Her boys were just little guys and my first baby unborn when we made our Mother Covenant. At the time, my belly was swollen and there were blocks and toys scattered on the grandparents living room floor.
But it’s a day I’ll never forget: it’s the day my sister-in-law and I vowed to raise each other’s kids if anything ever happened to either of us.
It’s the necessary kind of stuff no one likes to talk about. It’s the hard part of living and most of our words and promises never happen. But we make our plans to try and control the uncontrollable. It’s all an illusion, this grasp on life and the future, but it makes us feel better about the unknown.
Years passed. More babies were born under our roof and her little boys grew. With each year, my sister-in-law and friend fought Diabetes. And even though she grew sicker, she never gave up. She never stopped singing. She never stopped laughing. She never stopped loving. She wanted to live. She wanted to raise her boys and love her husband.
But instead she passed away suddenly 5 months ago last week. The same week her sons, now 15 and 19 years old, with their big 6’5 bodies hanging off twin mattresses, slept under my roof.
I can see the toll five long months have had on these nephews. They are hungry for a mother’s love and all I can think about is the promise I made to their momma so many years ago. These boys aren’t mine; they were here for just a week and returned to their loving dad and home. I wanted them to hear the things their Mom would say to them.
But she couldn’t, so I did. For the week, they were mine.
Like most moms, I get tired of saying the same things over and over to my kids. I just want them to listen! I grow weary of the monotony of motherhood some days. But when I say the things moms do– to boys who long to hear instruction and encouragement, love and discipline from their mother–it makes every mother word sacred:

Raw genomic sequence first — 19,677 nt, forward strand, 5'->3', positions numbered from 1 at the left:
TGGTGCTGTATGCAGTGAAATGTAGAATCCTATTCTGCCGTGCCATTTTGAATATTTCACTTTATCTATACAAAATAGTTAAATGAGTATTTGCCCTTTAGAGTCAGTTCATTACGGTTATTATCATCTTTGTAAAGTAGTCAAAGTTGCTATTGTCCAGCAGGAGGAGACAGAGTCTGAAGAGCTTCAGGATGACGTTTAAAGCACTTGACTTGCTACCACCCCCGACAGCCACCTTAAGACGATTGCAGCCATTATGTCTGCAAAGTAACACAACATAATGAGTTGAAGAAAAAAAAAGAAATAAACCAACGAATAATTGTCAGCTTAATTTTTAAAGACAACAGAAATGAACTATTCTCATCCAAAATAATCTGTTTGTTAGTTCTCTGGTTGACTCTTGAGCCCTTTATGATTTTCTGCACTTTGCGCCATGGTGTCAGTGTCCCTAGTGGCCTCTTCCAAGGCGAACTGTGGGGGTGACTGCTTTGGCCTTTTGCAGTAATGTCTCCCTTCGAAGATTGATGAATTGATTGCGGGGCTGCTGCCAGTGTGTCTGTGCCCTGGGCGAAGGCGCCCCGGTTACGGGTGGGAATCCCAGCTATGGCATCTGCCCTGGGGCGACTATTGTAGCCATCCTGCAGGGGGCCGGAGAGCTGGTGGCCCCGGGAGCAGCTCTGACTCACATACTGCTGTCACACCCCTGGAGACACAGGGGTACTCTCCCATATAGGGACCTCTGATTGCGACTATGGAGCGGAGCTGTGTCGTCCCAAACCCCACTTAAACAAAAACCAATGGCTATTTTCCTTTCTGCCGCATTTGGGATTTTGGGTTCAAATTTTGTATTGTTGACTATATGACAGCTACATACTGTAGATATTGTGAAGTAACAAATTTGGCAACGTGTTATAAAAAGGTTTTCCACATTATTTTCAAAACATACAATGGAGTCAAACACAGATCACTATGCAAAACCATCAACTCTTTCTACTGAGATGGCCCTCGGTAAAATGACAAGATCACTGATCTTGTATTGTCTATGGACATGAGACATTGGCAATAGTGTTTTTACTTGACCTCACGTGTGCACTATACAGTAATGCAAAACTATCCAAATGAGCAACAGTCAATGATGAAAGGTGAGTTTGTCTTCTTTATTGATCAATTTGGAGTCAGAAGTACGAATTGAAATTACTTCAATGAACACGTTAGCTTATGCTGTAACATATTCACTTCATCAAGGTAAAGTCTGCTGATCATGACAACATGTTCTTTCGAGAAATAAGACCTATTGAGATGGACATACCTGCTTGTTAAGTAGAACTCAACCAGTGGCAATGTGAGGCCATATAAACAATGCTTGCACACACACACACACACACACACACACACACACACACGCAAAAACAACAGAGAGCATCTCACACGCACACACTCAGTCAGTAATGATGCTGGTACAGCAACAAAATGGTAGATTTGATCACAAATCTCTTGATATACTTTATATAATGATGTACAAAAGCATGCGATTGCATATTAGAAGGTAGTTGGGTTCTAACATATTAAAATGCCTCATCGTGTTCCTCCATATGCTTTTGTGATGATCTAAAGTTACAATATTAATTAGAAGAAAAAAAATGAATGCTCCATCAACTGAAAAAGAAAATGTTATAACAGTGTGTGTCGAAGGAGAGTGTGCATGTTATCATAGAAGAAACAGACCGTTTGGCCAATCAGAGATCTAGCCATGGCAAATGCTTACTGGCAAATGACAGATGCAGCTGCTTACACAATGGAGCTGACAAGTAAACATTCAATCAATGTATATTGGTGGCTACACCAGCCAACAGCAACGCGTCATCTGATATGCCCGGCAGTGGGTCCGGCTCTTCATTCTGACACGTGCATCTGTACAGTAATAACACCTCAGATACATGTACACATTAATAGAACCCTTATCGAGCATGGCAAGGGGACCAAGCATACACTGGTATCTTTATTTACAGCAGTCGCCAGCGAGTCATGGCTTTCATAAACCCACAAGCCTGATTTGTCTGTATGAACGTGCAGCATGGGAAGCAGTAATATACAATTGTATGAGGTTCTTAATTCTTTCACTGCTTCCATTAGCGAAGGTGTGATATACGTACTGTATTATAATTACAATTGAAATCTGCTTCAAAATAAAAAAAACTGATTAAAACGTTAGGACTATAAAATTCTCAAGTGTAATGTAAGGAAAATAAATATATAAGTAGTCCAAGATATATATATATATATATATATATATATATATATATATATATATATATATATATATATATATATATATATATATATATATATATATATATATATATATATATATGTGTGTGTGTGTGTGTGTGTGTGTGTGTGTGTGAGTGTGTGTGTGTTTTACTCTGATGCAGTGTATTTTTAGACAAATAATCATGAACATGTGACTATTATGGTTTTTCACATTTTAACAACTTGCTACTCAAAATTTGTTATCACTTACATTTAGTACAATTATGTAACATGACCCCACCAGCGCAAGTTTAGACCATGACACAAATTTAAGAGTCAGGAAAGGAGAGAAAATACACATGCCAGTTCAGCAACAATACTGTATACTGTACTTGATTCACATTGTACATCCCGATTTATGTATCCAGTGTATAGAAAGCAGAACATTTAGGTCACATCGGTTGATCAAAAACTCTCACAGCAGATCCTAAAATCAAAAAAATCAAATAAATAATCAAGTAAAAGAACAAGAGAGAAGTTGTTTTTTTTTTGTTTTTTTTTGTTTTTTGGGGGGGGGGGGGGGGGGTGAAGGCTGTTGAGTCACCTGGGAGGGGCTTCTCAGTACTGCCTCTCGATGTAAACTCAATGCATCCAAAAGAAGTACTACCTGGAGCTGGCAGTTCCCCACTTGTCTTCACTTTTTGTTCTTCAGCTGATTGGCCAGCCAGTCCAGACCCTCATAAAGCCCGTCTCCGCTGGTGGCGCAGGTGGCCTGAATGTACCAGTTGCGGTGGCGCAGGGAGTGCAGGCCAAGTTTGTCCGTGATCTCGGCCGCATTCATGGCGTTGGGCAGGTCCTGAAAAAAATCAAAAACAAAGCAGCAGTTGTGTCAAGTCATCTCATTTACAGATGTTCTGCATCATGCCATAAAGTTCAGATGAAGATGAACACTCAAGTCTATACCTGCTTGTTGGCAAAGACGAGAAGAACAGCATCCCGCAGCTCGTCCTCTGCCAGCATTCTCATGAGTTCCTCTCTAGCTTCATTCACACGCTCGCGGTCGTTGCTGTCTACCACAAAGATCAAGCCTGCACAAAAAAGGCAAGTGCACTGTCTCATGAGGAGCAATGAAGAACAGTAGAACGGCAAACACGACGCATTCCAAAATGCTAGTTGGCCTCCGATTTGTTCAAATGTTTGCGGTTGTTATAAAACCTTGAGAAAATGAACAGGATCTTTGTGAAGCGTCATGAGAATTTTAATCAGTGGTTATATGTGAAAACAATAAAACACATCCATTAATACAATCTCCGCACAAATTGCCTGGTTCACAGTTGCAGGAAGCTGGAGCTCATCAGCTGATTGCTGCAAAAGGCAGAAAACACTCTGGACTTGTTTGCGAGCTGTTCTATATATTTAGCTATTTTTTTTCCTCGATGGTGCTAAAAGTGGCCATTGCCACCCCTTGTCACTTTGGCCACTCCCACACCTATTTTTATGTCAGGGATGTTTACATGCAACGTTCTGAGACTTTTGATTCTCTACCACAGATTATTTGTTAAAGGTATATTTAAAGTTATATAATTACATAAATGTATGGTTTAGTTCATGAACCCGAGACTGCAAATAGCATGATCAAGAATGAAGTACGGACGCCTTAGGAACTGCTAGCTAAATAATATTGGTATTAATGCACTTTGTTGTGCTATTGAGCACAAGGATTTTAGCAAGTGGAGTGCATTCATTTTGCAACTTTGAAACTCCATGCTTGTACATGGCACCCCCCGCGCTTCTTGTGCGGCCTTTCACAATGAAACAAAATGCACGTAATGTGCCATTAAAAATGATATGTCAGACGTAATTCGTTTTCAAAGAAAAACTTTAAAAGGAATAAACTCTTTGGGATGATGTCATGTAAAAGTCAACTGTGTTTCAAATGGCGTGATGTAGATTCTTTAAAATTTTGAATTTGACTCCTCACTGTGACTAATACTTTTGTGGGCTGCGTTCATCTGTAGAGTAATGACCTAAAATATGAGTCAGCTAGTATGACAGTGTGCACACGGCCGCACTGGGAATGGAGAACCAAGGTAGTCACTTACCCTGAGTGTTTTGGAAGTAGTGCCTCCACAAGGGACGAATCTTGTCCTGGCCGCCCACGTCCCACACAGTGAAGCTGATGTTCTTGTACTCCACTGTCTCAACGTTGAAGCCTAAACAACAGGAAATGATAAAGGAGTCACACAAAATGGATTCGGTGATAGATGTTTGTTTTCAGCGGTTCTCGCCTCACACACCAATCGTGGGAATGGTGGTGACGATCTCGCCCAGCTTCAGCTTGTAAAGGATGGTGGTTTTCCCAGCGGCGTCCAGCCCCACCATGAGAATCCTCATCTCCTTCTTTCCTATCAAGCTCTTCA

- Stop picking on your brother
- Put on more sunscreen
- Can you carry that box for me?
- How did you get so tall?
- Here, have another serving. Eat more.
- I love you
- [no words, only a quiet hug]
- Bring me the aloe vera and I’ll put it on your sunburn
- Come get your shoes
- Next time, use more sunscreen
- Yes, you can have more food
- Do you have enough money?
- Leave your brother alone
- Do you have dirty laundry?
- Did you just toot?
- Stop taking selfies on my cell phone
- Yes, I’ll read what you wrote
- I love you
- Don’t crush your cousin in the “sandwich hug”
I treated them just like my own. Instead of resisting my mothering, they were like sponges. It broke my heart and made my day. I know their momma was smiling, whole and healed from Heaven. But she is missed everyday and left a gaping whole, mother-size.
Before we took the boys to the airport, my husband and I held hands with our nephews in the kitchen and took turns praying over them and asking God to heal the broken places. We all dreamed and talked about more time together, even though a thousand miles separate us.
And then we let them go.
It was a simple reminder of how precious life is. We aren’t promised tomorrow. We must make today count.
Because it does. Count.
Motherhood is not about being a good mother or how we handle the hard moments; it’s about being what no one else can be: your child’s mother. [<———Click to tweet]
We must look for the joy in the little things we say and do.
Because Mom? They are a big deal to our kids.